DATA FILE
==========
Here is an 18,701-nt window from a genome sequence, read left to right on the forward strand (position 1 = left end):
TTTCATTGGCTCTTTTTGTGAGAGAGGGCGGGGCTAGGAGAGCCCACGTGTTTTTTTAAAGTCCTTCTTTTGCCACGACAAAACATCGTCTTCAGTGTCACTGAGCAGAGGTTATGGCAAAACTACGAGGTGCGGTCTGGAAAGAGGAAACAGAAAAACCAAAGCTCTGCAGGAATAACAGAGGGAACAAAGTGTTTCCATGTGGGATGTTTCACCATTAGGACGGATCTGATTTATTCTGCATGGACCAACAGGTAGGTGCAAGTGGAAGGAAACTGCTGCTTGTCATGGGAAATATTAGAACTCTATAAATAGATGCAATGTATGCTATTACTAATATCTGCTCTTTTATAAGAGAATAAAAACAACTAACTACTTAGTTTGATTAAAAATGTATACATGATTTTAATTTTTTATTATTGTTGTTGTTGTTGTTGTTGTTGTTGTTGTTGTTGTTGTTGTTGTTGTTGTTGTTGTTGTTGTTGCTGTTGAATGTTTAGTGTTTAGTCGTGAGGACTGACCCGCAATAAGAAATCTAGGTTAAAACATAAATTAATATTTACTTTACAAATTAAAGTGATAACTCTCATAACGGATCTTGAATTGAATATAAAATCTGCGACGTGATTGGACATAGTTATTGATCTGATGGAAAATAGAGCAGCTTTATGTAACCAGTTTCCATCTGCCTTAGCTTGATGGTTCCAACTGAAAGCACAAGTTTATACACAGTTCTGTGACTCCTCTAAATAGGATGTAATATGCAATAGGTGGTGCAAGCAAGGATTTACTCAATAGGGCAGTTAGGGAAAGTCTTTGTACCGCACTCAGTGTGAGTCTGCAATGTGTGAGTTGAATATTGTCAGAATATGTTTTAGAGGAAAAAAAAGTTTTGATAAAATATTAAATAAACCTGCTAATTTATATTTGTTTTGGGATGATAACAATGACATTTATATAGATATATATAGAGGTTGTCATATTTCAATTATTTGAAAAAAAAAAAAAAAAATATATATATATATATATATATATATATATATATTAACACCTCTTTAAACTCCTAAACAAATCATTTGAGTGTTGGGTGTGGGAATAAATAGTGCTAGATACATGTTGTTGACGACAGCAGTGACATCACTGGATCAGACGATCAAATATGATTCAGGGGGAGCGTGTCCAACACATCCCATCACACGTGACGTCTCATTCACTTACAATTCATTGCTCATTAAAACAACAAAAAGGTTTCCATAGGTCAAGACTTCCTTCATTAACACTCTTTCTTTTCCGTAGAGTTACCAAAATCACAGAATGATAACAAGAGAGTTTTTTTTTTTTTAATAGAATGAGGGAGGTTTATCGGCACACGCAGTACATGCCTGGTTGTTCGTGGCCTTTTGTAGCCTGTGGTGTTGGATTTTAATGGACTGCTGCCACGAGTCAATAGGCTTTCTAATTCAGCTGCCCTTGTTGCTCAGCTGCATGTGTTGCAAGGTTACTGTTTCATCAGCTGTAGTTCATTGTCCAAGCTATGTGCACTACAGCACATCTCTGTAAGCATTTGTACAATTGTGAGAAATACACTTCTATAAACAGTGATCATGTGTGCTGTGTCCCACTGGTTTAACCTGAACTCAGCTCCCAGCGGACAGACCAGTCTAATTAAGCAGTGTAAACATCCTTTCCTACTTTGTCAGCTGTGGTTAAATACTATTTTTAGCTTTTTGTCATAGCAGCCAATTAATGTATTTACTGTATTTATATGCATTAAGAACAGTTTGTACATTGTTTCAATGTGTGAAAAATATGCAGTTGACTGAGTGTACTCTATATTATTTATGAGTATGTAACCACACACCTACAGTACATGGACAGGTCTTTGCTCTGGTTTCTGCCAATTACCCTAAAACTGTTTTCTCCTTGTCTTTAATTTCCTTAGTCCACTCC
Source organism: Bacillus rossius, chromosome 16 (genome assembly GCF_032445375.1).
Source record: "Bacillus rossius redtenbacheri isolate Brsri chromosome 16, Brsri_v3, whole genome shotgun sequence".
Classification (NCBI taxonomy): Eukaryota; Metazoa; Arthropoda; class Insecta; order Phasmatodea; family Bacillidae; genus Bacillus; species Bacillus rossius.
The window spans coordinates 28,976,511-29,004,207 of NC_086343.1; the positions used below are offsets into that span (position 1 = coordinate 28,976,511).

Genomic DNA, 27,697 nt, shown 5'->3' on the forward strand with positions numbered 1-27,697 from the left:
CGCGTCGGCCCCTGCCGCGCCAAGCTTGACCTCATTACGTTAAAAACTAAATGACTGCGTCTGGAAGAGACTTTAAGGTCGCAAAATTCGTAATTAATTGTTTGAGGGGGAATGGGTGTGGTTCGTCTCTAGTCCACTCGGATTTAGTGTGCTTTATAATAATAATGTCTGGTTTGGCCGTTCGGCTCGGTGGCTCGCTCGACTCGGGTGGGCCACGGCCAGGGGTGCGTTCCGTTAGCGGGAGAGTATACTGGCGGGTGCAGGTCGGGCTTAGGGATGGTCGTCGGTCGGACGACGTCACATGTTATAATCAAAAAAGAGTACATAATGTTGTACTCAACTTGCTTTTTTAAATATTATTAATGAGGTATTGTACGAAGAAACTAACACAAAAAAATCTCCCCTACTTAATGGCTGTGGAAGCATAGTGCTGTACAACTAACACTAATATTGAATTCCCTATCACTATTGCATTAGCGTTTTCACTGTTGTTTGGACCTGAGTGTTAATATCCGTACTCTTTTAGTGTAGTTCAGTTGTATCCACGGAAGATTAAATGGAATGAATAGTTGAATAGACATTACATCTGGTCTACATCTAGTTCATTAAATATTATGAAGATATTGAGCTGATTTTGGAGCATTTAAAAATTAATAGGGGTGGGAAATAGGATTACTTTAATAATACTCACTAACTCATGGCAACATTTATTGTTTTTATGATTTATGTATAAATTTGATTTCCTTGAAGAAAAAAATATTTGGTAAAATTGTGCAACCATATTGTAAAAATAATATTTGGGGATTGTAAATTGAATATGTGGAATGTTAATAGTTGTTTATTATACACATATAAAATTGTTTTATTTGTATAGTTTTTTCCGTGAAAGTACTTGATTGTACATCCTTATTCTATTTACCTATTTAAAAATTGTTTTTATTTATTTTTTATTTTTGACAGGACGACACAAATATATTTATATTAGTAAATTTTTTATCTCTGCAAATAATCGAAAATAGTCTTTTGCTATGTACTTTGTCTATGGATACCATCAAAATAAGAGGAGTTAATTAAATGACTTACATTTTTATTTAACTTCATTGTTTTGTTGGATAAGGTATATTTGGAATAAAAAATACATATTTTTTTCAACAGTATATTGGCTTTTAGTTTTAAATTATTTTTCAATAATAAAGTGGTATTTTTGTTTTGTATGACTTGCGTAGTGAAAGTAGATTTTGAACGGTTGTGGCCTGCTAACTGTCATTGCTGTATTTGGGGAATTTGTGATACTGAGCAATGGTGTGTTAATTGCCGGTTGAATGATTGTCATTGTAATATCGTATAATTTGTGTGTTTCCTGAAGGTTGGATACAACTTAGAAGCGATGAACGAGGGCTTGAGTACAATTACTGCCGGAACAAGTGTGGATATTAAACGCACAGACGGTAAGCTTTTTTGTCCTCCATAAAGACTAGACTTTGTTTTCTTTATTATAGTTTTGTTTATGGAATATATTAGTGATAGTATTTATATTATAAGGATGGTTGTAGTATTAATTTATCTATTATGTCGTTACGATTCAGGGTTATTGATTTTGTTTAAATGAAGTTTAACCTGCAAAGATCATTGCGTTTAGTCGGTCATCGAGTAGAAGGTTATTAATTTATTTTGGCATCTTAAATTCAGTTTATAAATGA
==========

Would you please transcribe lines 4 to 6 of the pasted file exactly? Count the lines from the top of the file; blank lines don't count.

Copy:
Source record: "Bacillus rossius redtenbacheri isolate Brsri chromosome 16, Brsri_v3, whole genome shotgun sequence".
Classification (NCBI taxonomy): Eukaryota; Metazoa; Arthropoda; class Insecta; order Phasmatodea; family Bacillidae; genus Bacillus; species Bacillus rossius.
The window spans coordinates 28,976,511-29,004,207 of NC_086343.1; the positions used below are offsets into that span (position 1 = coordinate 28,976,511).